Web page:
By Nathan Slaughter
I'm not much of a country music fan. But I've always liked David Allan Coe's rendition of You Never Even Called Me By My Name. As the lyrics tell us, the song was written by the late, great Steve Goodman, who considered it the perfect Country & Western song.
But Coe argued that it fell short. After all, the song said nothing about mama, or trucks, or prison -- topics that no self-respecting country ballad could do without. That critique prompted Goodman to add a final verse about mama's unfortunate demise in the rain, the perfect ending to what both agreed was the perfect song.
I'm reminded of this because exchange-traded funds ((ETFs)) just got their own final verse and may now be the perfect investment vehicle. These funds have always offered razor-thin fees, transparent portfolios, intra-day liquidity and stellar tax efficiency. But until now, they haven't had a true portfolio manager calling the shots.
And in my book, the greatest funds usually have a captain at the helm, particularly in inefficient emerging markets that require careful navigation.
Fans of passive management might view this as heresy: How can an ETF newsletter editor prefer an active portfolio manager to a fixed index? Wasn't the entire industry built from the Bogle-esque notion that investors could do just fine sticking with low-cost funds tied to static benchmarks like the S&P 500? Answer: Yes, it was.
But once upon a time, Apple was just an obscure PC company, and ESPN was created to broadcast University of Connecticut basketball games. Clearly, times change, and the ETF world continues to evolve and branch out from its roots on an almost daily basis.
Sure, you can still track the S&P or the good-old Dow Jones if you like. But you can get the same thing with a low-cost mutual fund from Vanguard and save yourself the commissions and trading fees. Limiting your ETF exposure to these plain-vanilla indexes is like dining at an extravagant seafood buffet and nibbling on a cracker.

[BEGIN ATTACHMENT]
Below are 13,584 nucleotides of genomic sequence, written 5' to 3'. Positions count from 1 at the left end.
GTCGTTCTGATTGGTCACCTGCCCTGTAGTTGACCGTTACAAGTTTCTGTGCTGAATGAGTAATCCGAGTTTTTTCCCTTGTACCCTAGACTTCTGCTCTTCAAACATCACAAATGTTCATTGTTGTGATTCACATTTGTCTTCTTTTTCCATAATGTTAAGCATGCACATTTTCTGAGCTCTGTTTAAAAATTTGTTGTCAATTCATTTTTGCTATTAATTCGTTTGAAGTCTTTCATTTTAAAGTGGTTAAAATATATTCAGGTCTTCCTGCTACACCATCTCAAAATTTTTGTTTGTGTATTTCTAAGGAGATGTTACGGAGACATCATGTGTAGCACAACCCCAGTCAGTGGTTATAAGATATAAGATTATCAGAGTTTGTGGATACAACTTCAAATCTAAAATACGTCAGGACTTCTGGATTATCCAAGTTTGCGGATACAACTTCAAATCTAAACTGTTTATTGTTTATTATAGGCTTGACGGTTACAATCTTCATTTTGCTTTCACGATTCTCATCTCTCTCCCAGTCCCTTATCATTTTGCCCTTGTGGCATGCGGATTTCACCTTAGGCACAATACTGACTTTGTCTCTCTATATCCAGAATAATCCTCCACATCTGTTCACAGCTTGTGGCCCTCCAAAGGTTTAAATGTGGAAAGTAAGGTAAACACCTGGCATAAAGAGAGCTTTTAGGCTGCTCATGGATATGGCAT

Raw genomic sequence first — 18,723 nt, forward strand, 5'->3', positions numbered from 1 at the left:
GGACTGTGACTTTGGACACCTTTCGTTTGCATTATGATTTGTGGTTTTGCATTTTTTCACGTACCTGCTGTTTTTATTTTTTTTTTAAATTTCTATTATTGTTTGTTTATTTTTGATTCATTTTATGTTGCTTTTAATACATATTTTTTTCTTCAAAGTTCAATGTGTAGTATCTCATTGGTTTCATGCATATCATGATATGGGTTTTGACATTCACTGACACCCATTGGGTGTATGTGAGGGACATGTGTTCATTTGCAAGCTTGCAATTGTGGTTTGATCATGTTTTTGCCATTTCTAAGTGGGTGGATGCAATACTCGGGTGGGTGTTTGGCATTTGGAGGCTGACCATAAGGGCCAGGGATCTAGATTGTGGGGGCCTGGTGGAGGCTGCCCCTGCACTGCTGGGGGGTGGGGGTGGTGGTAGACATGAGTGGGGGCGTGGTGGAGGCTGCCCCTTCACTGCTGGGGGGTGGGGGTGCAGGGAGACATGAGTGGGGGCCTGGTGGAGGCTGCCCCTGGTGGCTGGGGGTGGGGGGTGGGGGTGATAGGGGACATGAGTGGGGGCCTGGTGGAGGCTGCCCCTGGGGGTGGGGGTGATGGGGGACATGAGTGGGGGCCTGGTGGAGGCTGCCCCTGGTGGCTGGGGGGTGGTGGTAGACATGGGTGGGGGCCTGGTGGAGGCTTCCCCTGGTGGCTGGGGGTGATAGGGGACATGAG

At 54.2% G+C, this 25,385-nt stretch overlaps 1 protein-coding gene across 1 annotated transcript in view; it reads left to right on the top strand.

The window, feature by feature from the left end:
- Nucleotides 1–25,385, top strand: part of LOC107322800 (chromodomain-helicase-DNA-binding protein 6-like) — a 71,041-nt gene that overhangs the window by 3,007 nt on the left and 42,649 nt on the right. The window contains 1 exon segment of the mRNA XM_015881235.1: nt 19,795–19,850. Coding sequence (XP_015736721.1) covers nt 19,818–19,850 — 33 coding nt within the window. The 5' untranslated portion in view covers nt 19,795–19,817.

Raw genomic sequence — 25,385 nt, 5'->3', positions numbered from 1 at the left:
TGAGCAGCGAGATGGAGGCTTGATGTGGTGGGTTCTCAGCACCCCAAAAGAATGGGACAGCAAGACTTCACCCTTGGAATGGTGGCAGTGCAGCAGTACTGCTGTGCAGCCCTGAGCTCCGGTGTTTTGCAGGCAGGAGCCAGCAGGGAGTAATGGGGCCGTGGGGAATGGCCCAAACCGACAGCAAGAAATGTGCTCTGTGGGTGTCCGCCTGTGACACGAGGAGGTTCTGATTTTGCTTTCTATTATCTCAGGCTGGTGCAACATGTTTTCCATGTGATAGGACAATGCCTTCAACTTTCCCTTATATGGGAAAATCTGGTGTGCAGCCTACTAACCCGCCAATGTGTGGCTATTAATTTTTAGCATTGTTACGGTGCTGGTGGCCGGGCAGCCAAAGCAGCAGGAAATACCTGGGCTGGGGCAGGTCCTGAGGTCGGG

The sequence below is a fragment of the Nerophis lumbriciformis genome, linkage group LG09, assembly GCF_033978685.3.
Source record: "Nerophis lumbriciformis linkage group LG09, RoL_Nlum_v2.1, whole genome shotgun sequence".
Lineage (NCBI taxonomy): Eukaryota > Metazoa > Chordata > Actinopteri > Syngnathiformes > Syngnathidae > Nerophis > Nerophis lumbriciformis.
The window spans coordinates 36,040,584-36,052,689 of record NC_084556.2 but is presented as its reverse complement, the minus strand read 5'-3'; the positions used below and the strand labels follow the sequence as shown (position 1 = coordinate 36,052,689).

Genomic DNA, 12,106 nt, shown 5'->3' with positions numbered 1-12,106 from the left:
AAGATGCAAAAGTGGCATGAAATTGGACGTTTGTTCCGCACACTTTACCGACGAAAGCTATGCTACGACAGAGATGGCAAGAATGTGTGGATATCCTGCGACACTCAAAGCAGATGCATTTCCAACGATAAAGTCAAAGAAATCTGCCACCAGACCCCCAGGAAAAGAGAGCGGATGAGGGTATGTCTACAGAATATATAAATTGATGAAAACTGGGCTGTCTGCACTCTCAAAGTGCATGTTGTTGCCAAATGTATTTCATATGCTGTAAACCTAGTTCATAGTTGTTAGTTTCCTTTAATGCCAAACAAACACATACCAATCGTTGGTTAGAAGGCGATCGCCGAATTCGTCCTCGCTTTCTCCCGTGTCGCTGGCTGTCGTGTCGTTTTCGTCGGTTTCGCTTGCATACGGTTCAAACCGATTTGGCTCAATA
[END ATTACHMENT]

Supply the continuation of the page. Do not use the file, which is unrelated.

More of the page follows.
I'm not sure where or how it first became fashionable to base key market barometers on size alone. We would never walk into an auto dealership and ask for the heaviest car on the lot. But there are trillions of dollars in assets linked to a small handful of behemoths like Exxon Mobil simply because of their market cap girth -- with no regard for valuation, profit margins, returns on equity or any other fundamental measure.
Years ago Wisdom Tree recognized that traditional indexing methodology systematically pumped more dollars into overvalued stocks that had risen and less into undervalued stocks that had fallen. So much for "buy low, sell high." To sidestep that fundamental flaw, the company began weighting index components by more intuitive metrics like earnings and dividends.
Others have followed. RevenueShares, for example, assigns weightings based on sales -- the more cash a company brings in, the louder its voice in the index. Last I checked, the firm's funds were clobbering the market at the small, mid and large-cap levels through both growth and value-led market cycles.
Still other issuers like PowerShares have used powerful quantitative tools to develop narrow, quasi-active indexes that cherry pick potential leaders and weed out laggards. And we've even seen ETFs that target stock buybacks, profit from M&A arbitrage, and replicate hedge fund strategies.
We've come a long way from the pioneer days in the mid-1990s.
But this latest step in the evolutionary process is arguably the biggest -- true active ETFs.
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This group of funds is still in its infancy, but the 20 or so active funds now on the market have already attracted more than $340 million in assets. Expect that total to be measured in the billions in the near future.
I've warned time and again that most fund managers charge exorbitant fees for the privilege of delivering mediocre performance. And indeed they do. But some stand head and shoulders above the crowd.
Look at guys like Bill Gross, whose Pimco Total Return has topped 96% of all bond funds during the past 15 years, or Brian Rogers, who has steered T. Rowe Price Equity Income to a cumulative gain of +1,259% since the fund's inception in 1985.
These seasoned pros more than earn their paychecks and they're a big reason why mutual fund assets still dwarf ETF assets by a wide margin. But evolution is usually a slow process. The tide is turning, forcing Pimco and T. Rowe Price (among others) to throw their hats into the ETF ring. Even staunch indexers like iShares will soon be testing the active waters.
I'm not sure how David Allan Coe feels -- but adding professional, alpha generating portfolio managers to the steady rhythm of an ETF sure sounds like music to my ears.
Disclosure: No positions